Hedge funds based in Ireland will be able to lend to companies under new rules drawn up by the Central Bank.

Such funds domiciled in Ireland have traditionally been prevented from lending as it was viewed too risky by the financial regulator, however they may soon be allowed to create specialised funds to lend internationally.

The Central Bank has issued a consultation paper on its proposed rules today and expects them to be in place by the end of the year.

With banks still reducing their lending to households and corporations in the wake of the financial crisis, there has been increased demand for new sources of lending from firms in Ireland and abroad.

"In our view this is a sector that should be subject to some additional regulation," said Martin Moloney, head of markets policy at the Central Bank.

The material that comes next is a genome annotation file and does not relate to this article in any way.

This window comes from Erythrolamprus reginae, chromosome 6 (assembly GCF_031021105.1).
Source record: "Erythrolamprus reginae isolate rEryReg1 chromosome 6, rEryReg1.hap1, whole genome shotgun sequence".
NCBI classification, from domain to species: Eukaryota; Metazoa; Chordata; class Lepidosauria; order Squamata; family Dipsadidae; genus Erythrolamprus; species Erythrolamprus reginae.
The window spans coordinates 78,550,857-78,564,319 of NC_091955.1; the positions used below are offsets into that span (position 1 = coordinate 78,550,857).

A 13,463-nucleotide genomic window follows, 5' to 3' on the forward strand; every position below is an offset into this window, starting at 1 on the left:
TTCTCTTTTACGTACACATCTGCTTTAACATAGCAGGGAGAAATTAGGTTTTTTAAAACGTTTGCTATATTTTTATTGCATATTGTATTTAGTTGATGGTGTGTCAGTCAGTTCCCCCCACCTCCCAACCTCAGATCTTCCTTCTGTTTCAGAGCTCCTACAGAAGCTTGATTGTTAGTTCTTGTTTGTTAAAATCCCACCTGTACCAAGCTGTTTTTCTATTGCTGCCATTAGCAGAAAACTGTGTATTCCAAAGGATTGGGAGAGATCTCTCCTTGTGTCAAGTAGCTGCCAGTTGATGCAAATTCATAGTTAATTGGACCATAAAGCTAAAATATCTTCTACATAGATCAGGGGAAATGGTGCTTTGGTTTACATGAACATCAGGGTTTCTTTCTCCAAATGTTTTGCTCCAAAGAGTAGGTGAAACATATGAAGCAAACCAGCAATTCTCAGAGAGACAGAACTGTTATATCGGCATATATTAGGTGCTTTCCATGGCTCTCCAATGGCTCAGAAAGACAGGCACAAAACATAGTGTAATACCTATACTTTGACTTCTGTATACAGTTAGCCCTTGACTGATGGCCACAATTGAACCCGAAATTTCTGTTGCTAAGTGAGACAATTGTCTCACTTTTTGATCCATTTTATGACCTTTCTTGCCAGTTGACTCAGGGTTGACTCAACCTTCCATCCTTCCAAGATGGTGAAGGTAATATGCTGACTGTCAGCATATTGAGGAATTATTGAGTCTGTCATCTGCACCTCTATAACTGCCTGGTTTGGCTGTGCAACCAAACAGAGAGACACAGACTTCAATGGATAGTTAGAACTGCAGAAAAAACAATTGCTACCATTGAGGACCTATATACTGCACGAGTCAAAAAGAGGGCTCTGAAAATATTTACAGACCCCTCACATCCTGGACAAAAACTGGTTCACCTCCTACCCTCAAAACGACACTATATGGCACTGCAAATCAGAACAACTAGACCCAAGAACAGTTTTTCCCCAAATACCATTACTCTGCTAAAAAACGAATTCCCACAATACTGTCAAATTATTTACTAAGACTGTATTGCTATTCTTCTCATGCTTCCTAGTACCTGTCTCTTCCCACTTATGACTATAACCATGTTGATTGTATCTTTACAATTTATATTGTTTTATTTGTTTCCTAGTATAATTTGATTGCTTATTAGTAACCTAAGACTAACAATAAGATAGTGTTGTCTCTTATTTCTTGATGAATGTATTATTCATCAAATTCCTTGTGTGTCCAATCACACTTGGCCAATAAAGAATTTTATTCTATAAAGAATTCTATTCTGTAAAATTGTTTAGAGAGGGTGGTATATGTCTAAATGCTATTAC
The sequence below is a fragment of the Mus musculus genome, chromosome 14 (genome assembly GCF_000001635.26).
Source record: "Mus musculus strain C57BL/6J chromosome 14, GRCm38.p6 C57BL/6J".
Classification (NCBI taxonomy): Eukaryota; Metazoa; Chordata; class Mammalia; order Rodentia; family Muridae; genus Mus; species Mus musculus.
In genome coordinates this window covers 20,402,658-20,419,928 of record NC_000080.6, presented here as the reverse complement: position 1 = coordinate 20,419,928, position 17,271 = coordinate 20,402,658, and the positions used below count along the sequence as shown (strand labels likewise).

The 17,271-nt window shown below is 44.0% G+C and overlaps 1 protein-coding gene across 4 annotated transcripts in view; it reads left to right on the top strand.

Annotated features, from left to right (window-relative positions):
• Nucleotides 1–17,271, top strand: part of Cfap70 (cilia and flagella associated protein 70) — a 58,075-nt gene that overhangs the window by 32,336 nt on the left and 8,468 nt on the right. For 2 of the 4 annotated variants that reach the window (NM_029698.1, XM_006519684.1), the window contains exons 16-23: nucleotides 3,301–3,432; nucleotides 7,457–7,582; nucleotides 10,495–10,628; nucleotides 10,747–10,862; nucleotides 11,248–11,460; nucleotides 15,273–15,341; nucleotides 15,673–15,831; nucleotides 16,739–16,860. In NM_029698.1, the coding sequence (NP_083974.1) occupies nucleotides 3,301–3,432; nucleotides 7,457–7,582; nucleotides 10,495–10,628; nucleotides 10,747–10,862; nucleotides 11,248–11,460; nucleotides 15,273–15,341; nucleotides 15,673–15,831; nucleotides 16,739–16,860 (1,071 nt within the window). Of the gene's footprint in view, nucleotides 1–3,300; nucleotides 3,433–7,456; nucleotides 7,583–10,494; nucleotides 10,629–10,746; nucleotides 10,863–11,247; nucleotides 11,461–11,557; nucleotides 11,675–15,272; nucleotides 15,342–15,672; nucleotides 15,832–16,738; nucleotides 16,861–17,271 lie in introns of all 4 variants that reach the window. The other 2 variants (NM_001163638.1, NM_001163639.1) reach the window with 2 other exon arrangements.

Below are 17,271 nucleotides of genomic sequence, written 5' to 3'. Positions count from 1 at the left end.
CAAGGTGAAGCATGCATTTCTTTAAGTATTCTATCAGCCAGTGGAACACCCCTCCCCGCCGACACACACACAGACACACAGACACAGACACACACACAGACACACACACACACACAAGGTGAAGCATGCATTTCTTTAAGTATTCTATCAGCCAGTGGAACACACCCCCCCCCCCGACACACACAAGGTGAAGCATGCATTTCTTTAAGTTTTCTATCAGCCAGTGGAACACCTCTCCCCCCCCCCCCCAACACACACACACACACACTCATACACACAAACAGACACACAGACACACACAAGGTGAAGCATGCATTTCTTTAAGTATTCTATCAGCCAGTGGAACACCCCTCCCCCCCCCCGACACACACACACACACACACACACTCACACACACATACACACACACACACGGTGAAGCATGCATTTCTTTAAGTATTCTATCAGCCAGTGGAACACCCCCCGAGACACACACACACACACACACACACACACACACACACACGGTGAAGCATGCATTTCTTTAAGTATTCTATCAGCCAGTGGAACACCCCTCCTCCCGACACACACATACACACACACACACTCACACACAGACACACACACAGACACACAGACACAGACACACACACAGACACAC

"If you have loan origination funds operating out of Ireland and lending into other countries there are potential cross-border issues. We wanted to deal with that upfront and we have been very focused on the financial stability issues."

The Central Bank is drawing heavily on new regulations devised to prevent a repeat of the banking crisis to regulate funds which lend money.

Under the rules, a loan fund will not be able to lend more than a quarter of its assets to one borrower and the amount of debt the fund can take on will be capped at a ratio of one to one, meaning that if a fund has assets of €100m it can borrow another €100m.

The move comes as the European Central Bank and the Bank of England are trying to resurrect the European Union's market for asset-backed securities as a way of getting credit flowing to smaller businesses and plug some of the gap left by banks.